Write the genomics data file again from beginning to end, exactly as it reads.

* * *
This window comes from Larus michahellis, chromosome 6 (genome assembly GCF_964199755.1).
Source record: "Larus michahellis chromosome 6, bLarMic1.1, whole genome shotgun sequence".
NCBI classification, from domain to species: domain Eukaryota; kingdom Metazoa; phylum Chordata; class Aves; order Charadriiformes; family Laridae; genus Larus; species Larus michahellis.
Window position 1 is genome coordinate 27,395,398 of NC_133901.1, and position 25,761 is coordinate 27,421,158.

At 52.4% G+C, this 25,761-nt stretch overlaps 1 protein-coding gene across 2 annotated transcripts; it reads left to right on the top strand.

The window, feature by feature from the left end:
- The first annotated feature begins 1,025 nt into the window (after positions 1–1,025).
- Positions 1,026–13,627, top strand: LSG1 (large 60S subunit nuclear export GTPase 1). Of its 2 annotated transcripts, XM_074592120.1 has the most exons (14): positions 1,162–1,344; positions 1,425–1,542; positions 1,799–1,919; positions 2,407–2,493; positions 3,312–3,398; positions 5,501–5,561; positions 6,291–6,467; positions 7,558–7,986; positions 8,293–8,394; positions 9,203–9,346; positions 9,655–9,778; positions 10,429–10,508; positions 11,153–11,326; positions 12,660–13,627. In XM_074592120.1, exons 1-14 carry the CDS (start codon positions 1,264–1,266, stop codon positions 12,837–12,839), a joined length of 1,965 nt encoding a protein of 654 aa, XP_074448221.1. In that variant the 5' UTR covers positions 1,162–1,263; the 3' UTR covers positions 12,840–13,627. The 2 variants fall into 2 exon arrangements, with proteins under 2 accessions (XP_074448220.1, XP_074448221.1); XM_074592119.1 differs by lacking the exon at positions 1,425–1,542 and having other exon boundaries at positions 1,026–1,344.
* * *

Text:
This window comes from Larus michahellis, chromosome 6 (genome assembly GCF_964199755.1).
Source record: "Larus michahellis chromosome 6, bLarMic1.1, whole genome shotgun sequence".
NCBI classification, from domain to species: domain Eukaryota; kingdom Metazoa; phylum Chordata; class Aves; order Charadriiformes; family Laridae; genus Larus; species Larus michahellis.
Window position 1 is genome coordinate 27,395,398 of NC_133901.1, and position 25,761 is coordinate 27,421,158.

At 52.4% G+C, this 25,761-nt stretch overlaps 1 protein-coding gene across 2 annotated transcripts; it reads left to right on the top strand.

The window, feature by feature from the left end:
- The first annotated feature begins 1,025 nt into the window (after positions 1–1,025).
- Positions 1,026–13,627, top strand: LSG1 (large 60S subunit nuclear export GTPase 1). Of its 2 annotated transcripts, XM_074592120.1 has the most exons (14): positions 1,162–1,344; positions 1,425–1,542; positions 1,799–1,919; positions 2,407–2,493; positions 3,312–3,398; positions 5,501–5,561; positions 6,291–6,467; positions 7,558–7,986; positions 8,293–8,394; positions 9,203–9,346; positions 9,655–9,778; positions 10,429–10,508; positions 11,153–11,326; positions 12,660–13,627. In XM_074592120.1, exons 1-14 carry the CDS (start codon positions 1,264–1,266, stop codon positions 12,837–12,839), a joined length of 1,965 nt encoding a protein of 654 aa, XP_074448221.1. In that variant the 5' UTR covers positions 1,162–1,263; the 3' UTR covers positions 12,840–13,627. The 2 variants fall into 2 exon arrangements, with proteins under 2 accessions (XP_074448220.1, XP_074448221.1); XM_074592119.1 differs by lacking the exon at positions 1,425–1,542 and having other exon boundaries at positions 1,026–1,344.